The theory behind using the arithmetic mean is that historical returns may be treated as independent or uncorrelated events. Although there are statistical studies to support this assumption, I offered two challenges. The first challenge was to ask the question: What is the likelihood that the Dow Jones Industrial Average (DJIA) will not have losses for nine consecutive days? When treated as independent/uncorrelated events, the answer is the same as if the DJIA daily returns were treated as coin flipsâ€“heads the average goes up, tails the average goes down. For the next nine days the probability of not having nine loss days becomes 511/512 or 99.8 percent.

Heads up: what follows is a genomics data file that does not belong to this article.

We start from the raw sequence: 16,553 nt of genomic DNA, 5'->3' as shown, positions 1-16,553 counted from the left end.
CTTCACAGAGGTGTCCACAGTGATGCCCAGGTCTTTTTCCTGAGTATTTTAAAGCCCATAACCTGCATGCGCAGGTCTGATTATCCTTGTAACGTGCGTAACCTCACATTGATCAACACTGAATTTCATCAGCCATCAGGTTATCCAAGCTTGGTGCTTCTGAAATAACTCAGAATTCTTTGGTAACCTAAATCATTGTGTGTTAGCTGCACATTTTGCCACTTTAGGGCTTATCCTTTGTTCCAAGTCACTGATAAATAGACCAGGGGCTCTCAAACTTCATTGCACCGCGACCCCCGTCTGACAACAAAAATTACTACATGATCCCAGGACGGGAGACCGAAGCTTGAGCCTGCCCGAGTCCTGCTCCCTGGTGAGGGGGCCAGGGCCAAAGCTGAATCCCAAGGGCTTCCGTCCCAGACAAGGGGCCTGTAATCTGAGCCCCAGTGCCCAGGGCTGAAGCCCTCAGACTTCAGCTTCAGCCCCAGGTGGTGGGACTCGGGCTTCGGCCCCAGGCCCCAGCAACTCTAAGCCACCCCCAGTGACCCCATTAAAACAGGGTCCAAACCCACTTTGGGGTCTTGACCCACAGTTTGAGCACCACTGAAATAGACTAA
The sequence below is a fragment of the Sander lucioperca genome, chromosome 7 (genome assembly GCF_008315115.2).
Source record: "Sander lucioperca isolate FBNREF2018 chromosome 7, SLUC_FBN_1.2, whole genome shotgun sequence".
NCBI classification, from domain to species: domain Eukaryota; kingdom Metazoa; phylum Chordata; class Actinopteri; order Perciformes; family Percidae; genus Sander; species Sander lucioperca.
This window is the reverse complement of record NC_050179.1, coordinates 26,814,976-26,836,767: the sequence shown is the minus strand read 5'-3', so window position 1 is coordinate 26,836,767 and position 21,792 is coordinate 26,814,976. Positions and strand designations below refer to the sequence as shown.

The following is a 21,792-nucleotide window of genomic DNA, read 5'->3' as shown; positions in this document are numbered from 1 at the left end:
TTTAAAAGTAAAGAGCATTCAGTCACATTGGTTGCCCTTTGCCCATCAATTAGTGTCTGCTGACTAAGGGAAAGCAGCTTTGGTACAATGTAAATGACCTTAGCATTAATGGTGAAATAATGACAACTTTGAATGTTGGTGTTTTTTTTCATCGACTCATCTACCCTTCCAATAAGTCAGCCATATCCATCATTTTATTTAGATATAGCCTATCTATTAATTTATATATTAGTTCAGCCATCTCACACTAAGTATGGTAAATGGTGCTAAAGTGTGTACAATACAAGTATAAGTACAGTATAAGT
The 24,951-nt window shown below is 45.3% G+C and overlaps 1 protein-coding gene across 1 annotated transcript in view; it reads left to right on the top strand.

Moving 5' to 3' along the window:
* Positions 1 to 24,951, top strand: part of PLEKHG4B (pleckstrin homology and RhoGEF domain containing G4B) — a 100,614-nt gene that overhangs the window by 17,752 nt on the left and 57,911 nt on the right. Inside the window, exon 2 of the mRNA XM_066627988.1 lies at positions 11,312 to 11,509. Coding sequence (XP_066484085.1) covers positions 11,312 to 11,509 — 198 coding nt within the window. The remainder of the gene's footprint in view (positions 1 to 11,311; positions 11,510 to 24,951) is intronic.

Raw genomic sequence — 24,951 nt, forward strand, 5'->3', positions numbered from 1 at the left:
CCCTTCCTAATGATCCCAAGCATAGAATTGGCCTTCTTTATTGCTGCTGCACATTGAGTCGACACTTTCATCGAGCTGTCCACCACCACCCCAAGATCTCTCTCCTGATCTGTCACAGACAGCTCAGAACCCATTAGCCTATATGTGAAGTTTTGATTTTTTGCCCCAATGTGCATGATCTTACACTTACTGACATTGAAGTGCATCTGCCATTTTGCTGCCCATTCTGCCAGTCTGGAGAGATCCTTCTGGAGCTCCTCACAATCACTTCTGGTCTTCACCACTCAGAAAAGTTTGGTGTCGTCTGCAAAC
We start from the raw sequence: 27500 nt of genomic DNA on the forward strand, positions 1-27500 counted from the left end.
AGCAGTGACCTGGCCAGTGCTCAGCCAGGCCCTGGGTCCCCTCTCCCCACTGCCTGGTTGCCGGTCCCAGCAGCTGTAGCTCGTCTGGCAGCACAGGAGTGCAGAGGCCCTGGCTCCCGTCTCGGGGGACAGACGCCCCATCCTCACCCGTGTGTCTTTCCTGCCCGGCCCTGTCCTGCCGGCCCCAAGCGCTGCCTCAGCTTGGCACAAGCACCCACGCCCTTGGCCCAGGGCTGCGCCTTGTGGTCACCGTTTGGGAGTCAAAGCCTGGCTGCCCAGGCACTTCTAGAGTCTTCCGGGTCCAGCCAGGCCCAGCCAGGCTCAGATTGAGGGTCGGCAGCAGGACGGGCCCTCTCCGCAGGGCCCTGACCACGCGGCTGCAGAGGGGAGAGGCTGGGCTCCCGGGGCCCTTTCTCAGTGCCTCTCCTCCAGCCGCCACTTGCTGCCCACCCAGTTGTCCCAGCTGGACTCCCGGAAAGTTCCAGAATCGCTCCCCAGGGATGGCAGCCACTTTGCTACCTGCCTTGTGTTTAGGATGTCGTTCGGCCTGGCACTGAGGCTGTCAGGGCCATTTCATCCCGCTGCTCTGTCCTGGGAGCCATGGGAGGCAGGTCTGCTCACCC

I then considered the possibility of not having nine days of consecutive losses for longer periods, ending with a stated probability of .00001 percent (1 in 10,000,000) for this event over a 33-year time horizon. After the session, it was pointed out to me that I made an error in the calculation. I compounded the result for each new investment day, when I should have only compounded the result for each new investment day that follows a day when the DJIA had a positive return. This changes the probability of not having a period of 9 negative days in a row over a 33-year period to .03 percent (1 in 3,000). The event is still rare, and the importance of the 33-year period is that the DJIA last experienced a nine-day losing streak in February, 1978. The point of the illustration was to consider the possibility that the daily DJIA returns might not be as uncorrelated as previously thought. I want to apologize for the error, and thank Jim Gannon and Robert Collie of Russell Investments for pointing out the problem.